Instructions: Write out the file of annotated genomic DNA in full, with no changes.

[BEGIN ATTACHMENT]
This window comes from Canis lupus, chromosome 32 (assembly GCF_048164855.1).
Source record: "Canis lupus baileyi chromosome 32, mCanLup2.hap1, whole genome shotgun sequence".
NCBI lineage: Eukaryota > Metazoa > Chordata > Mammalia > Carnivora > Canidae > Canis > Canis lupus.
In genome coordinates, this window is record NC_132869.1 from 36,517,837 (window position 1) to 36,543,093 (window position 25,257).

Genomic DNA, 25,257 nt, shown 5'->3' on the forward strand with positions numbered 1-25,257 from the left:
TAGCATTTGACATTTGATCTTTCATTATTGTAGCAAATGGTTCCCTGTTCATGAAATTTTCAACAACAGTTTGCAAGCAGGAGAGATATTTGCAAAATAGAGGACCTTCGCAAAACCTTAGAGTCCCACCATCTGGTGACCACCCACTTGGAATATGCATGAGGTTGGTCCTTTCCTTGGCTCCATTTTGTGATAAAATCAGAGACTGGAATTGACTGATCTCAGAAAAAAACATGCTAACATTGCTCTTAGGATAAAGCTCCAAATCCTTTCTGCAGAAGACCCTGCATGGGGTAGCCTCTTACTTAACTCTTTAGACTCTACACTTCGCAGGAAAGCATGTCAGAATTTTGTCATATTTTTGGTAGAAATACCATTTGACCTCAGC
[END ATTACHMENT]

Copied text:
This window comes from Canis lupus, chromosome 32 (assembly GCF_048164855.1).
Source record: "Canis lupus baileyi chromosome 32, mCanLup2.hap1, whole genome shotgun sequence".
NCBI lineage: Eukaryota > Metazoa > Chordata > Mammalia > Carnivora > Canidae > Canis > Canis lupus.
In genome coordinates, this window is record NC_132869.1 from 36,517,837 (window position 1) to 36,543,093 (window position 25,257).

Genomic DNA, 25,257 nt, shown 5'->3' on the forward strand with positions numbered 1-25,257 from the left:
TAGCATTTGACATTTGATCTTTCATTATTGTAGCAAATGGTTCCCTGTTCATGAAATTTTCAACAACAGTTTGCAAGCAGGAGAGATATTTGCAAAATAGAGGACCTTCGCAAAACCTTAGAGTCCCACCATCTGGTGACCACCCACTTGGAATATGCATGAGGTTGGTCCTTTCCTTGGCTCCATTTTGTGATAAAATCAGAGACTGGAATTGACTGATCTCAGAAAAAAACATGCTAACATTGCTCTTAGGATAAAGCTCCAAATCCTTTCTGCAGAAGACCCTGCATGGGGTAGCCTCTTACTTAACTCTTTAGACTCTACACTTCGCAGGAAAGCATGTCAGAATTTTGTCATATTTTTGGTAGAAATACCATTTGACCTCAGC